After a contentious budget process in the midst of an election, the Southampton Town Board adopted the final 2010 budget on Friday, November 20. Despite revisions to the fiscal plan, the board is still increasing the tax rate by a full five percent. A homeowner, with a property assessed at $500,000, will pay an additional $33 in town taxes next year, or $1.38 per $1,000 of assessed valuation. In 2009, the tax rate was $1.32 for every $1,000 of property value. The overall spending for the town in 2010 remains at around $78.8 million.
Above: Supervisor-elect Anna Throne-Holst and current supervisor Linda Kabot mull over the 2010 budget plan for Southampton Town.
As a last order of major business for supervisor Linda Kabot, she presented a preliminary 2010 budget in late September. The plan was widely debated throughout town hall as it called for 48 lay offs and privatizing the animal shelter; though Kabot said she had found a way to clear the deficits in the highway and police fund.
The board received the most criticism over staffing cuts from union members and community constituents, and have since decided to maintain several positions. Overall, 37 positions were cut, but 11 of these jobs were already vacant, 10 positions were related to the animal shelter and five staff members will likely accept a retirement incentive.
The adopted 2010 budget notably reinstates the transportation and traffic safety director, a community service aide in the senior service department, the assistant director of the youth bureau, a youth counselor, and five sanitation helpers and one scale operator in the Waste Management Division. Others, however, didn’t fair as well in the final round of budget talks. The grant analyst was eliminated, as was the building projects coordinator due to a reshuffling of the department of public works. The supervisor-elect Anna Throne-Holst will realize around $90,000 in savings from eliminating two positions in the supervisor’s officer. One of these positions, that of citizen advocate, however, was simply transferred from the supervisor’s office to the council office in a measure sponsored by Kabot.
A resolution backed by councilwoman Throne-Holst, councilwoman Nancy Graboski and councilwoman Sally Pope might signal the exit of current town attorney Dan Adams in the coming year. The amendment proposed that deputy town attorney Kathleen Murray will “serve as the acting town attorney during a transition period” over the first six months of 2010.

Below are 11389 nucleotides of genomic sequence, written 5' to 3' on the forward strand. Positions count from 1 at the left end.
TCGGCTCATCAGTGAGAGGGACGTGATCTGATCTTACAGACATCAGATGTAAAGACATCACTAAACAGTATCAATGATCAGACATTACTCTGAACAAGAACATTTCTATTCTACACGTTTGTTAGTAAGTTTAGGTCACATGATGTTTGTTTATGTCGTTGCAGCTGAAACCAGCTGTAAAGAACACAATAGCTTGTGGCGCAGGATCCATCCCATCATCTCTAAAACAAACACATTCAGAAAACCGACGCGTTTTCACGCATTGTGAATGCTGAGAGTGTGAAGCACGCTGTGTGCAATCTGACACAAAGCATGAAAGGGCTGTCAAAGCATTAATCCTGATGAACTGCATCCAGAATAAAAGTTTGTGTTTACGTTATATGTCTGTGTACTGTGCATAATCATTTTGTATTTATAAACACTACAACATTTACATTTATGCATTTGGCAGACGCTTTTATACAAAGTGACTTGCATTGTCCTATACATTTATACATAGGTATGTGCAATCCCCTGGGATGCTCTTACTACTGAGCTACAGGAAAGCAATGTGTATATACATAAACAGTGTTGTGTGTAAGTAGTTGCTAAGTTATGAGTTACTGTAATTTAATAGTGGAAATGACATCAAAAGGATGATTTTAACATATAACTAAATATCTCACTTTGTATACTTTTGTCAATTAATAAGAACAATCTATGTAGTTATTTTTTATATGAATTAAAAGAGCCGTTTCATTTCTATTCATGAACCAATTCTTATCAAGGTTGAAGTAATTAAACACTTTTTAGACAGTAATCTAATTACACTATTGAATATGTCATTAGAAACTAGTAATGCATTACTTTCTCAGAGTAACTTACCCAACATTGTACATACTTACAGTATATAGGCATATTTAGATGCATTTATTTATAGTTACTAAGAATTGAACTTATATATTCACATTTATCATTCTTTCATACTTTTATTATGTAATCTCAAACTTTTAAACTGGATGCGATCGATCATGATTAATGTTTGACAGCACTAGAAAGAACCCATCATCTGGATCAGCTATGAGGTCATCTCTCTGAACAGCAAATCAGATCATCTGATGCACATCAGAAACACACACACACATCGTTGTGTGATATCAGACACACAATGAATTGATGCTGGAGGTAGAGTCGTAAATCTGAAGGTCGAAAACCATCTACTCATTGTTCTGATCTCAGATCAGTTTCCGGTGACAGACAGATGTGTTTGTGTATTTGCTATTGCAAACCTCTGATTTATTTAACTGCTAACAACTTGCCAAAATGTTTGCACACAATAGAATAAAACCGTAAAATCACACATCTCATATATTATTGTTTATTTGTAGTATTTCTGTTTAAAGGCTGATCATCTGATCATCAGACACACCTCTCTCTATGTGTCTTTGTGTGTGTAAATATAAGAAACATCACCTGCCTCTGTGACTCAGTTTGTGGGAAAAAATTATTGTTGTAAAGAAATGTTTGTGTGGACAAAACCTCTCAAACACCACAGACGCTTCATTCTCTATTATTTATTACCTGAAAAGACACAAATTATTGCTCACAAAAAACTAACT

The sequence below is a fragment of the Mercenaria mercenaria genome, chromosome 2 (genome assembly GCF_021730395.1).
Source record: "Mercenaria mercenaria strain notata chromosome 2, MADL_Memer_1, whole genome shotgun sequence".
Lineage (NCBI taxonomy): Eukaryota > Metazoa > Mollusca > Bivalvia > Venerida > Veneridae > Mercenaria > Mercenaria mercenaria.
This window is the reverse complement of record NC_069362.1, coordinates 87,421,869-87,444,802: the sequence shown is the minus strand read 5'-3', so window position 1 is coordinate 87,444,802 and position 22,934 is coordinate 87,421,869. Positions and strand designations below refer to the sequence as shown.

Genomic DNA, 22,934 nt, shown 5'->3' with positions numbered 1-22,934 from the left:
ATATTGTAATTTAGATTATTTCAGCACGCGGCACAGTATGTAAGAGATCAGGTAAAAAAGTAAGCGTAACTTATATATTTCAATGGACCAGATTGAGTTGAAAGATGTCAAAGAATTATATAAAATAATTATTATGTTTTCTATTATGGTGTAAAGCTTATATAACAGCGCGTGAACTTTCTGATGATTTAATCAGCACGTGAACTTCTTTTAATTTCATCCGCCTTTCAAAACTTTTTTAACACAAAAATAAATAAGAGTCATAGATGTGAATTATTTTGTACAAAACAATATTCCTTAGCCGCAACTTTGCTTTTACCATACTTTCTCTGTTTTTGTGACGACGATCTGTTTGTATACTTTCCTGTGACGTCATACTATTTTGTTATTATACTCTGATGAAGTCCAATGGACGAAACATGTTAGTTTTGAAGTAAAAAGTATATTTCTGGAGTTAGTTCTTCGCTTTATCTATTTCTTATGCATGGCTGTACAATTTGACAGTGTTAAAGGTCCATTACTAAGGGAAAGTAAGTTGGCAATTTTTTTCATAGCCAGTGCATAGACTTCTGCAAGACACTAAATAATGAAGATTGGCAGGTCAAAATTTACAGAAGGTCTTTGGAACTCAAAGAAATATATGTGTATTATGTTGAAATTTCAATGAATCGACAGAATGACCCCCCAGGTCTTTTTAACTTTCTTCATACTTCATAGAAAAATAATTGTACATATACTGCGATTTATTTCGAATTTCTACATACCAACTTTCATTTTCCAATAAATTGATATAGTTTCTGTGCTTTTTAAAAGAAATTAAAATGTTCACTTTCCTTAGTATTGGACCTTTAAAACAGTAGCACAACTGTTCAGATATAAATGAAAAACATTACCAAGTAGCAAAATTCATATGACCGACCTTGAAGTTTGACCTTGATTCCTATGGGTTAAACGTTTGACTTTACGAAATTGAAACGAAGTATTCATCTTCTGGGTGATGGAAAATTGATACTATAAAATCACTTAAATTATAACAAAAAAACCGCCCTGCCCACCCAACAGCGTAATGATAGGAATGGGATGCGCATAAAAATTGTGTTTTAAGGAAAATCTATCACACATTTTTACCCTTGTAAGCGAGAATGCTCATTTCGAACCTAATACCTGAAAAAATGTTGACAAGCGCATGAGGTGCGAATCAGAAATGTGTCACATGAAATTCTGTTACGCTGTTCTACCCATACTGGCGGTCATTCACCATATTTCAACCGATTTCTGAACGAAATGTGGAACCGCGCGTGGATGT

The board was able to save several positions mainly through reducing the monies allotted for deficit reduction in the highway and e-911 fund, increasing estimates for revenues like building permit fees and raising the Cablevision franchise fee from four to five percent, among other measures.
In the 2010 budget, the town has set aside around $2.8 million to pay down past deficits. Comptroller Tamara Wright warned, “The $2.8 million does not address the capital fund IOU. This isn’t really enough money to make a big dent in your deficits … Your financial health includes your cash balance and there isn’t a great deal of room to be off in your revenue estimates.”
The capital fund deficit, estimated at around $6 million, wasn’t directly addressed in the operating budget for next year but the town board has several options in dealing with this sizable debt. Kabot lobbied to pierce the five percent tax rate cap solely to handle these deficits, not new spending; but her resolution was voted down by Throne-Holst, councilman Chris Nuzzi and Pope. The town also has the option of surplusing, or selling off, certain properties next year, another idea proposed by Kabot. Or, the town could pay the capital fund debt through deficit financing, though Kabot argued the state would then have greater oversight into the town’s finances and deficit financing could potentially weaken the town’s credit rating.
“We still don’t have the final numbers. I would leave this aside for the moment and deal with it when we have these numbers,” suggested Throne-Holst.
In other measures, the town tabled a resolution to take out a $275,000 bond for a video arraignment system, decided to fund a total of seven board members of the Zoning Board of Appeals and maintained a hiring freeze.